The birth of the mighty Roman Navy was anchored in the Romans' extraordinary ability to absorb and perfect the technology of other states and empires. Indeed, during the clash of the great Mediterranean powers in the Punic Wars of the 3rd century, Rome had little or no naval force to speak of, just a humble fleet of the tiny Etruscan Aphraktoi, and it was the Carthaginians who reigned supreme at sea. Yet in a remarkably short space of time, the Romans at first copied, and then surpassed the superior Carthaginian maritime technology, incorporating designs such as the corvus (boarding bridge). Before long, the Cartaginians had been decisively smashed, paving the way for Rome to become the dominant naval power in the Mediterranean for the next seven centuries. This is the story of the design, development and operation of the Republican Roman warship in the age of the conquest of the Mediterranean, from the first Roman naval adventure of 394 BC and the Punic Wars, to Pompey's operations against the Cilician Pirates and Caesar's victorious naval campaigns in Armorica, concluding with the consolidation of the Mediterranean Sea as Mare Nostrum with the battle of Actium in 31 BC. Archaeological photography, including those of exciting new finds, such as the Roman warship rostra (rams) found in the Aegates Islands, accompany lavish artistic reconstructions in illustrating the ships of the first Roman navy.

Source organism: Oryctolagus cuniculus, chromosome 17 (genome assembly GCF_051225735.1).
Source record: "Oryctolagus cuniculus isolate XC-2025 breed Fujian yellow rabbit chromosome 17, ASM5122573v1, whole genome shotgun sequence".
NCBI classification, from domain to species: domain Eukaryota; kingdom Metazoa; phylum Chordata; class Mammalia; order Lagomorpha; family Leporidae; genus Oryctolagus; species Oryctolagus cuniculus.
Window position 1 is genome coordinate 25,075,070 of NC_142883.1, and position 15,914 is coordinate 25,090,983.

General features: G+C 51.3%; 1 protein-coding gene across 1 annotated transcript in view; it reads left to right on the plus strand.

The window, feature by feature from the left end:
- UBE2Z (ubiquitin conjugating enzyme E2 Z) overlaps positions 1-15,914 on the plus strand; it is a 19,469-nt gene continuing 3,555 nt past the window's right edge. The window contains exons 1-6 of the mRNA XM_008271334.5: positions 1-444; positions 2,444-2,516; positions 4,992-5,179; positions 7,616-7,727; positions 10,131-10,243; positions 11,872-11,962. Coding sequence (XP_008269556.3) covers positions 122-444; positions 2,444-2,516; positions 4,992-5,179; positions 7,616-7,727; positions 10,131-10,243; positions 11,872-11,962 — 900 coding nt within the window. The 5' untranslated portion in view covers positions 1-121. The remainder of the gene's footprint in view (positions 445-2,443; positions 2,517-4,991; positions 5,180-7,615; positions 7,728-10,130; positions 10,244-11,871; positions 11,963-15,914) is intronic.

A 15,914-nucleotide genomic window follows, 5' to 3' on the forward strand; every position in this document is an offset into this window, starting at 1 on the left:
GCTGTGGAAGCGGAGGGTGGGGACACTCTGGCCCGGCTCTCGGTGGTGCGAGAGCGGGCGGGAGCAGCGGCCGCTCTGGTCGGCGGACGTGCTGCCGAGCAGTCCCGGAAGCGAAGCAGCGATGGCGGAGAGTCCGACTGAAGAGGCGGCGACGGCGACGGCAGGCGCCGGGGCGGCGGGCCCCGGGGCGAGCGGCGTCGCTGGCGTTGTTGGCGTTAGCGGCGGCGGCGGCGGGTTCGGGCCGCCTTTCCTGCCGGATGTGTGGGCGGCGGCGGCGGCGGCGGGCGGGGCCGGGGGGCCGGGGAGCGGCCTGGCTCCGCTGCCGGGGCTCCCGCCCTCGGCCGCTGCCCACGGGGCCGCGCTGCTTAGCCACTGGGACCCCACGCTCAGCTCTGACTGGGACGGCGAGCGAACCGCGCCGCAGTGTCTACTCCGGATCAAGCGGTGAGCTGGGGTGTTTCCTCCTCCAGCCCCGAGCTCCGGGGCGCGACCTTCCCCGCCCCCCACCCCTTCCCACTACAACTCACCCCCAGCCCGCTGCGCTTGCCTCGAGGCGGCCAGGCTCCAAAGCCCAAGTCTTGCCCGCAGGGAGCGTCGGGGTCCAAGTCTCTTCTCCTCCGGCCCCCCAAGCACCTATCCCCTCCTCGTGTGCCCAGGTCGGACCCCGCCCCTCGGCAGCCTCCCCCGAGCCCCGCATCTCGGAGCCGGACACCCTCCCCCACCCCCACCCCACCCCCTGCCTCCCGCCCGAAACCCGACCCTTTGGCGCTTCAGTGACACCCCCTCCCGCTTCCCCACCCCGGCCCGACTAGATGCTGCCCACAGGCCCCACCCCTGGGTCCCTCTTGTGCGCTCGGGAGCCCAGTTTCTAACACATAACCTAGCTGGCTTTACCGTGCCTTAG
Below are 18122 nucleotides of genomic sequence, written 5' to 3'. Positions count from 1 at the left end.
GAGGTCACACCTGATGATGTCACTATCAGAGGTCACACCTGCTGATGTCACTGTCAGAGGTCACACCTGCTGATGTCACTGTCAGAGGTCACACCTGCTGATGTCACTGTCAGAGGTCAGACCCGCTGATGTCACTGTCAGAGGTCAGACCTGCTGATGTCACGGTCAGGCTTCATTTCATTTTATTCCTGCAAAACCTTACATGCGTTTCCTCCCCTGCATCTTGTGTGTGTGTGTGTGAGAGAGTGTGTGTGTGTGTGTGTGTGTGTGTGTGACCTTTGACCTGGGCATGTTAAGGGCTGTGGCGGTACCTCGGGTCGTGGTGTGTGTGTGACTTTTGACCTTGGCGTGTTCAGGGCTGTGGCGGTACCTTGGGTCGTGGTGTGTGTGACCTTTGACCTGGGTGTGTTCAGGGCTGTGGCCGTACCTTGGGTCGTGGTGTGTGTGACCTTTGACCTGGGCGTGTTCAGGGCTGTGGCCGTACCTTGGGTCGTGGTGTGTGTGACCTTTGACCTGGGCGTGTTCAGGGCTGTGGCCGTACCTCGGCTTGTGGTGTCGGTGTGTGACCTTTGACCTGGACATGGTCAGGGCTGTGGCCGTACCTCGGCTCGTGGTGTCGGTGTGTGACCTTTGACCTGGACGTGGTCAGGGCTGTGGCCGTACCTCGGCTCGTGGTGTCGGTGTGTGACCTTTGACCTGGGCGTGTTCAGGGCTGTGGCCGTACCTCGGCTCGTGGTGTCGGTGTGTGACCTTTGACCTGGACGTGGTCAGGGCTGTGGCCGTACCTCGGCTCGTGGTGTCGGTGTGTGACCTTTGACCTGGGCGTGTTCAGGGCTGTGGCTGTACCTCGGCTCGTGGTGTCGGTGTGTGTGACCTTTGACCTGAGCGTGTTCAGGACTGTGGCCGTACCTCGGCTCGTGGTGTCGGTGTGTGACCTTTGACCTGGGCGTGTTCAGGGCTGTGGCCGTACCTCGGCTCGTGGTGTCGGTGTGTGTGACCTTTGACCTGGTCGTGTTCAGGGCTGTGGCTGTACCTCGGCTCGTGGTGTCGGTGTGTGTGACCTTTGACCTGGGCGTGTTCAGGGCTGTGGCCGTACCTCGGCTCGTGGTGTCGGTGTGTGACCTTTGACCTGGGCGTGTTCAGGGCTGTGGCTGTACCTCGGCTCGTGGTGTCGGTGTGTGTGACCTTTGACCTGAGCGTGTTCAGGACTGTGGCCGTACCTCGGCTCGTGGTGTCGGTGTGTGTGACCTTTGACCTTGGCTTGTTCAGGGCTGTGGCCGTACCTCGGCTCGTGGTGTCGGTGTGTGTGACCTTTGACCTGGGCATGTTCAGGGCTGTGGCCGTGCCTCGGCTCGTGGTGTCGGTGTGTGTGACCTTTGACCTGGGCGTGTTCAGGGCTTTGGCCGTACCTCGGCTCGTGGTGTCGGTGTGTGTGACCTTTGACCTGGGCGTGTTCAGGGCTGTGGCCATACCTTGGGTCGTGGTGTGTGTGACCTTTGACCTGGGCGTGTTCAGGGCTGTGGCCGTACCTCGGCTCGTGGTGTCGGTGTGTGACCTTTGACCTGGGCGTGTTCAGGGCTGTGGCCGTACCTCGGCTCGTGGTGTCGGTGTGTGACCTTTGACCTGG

About the Author
Dr Raffaele D'Amato is an experienced Turin-based researcher of the ancient and medieval military worlds. After achieving his first PhD in Romano-Byzantine Law, and having collaborated with the University of Athens, he gained a second doctorate in Roman military archaeology. He currently works as vice-head of the Laboratory of the Danubian Provinces at the University of Ferrara, under Professor Livio Zerbini. The author lives in Frossasco, Italy.
Table of ContentsIntroduction/ Chronology/ Historical background/ The origin of the Roman navy/ The evolution of the Roman fleet/ The ships (The Aphraktai; The Biremes; The Triremes; The Quadriremes; The Quinquiremes; The Sambuca; The Hemiola; The Liburna; The Oneraria; Structure and construction; Armament and decoration)/ Fighting on the sea (Roman naval tactics; Employment in siege war)/ Campaigns (The first Punic wars; Pompey and the Cilician Pirates; Caesar in Gaul; The naval wars of Octavianus and Agrippa)/ Bibliography/ Index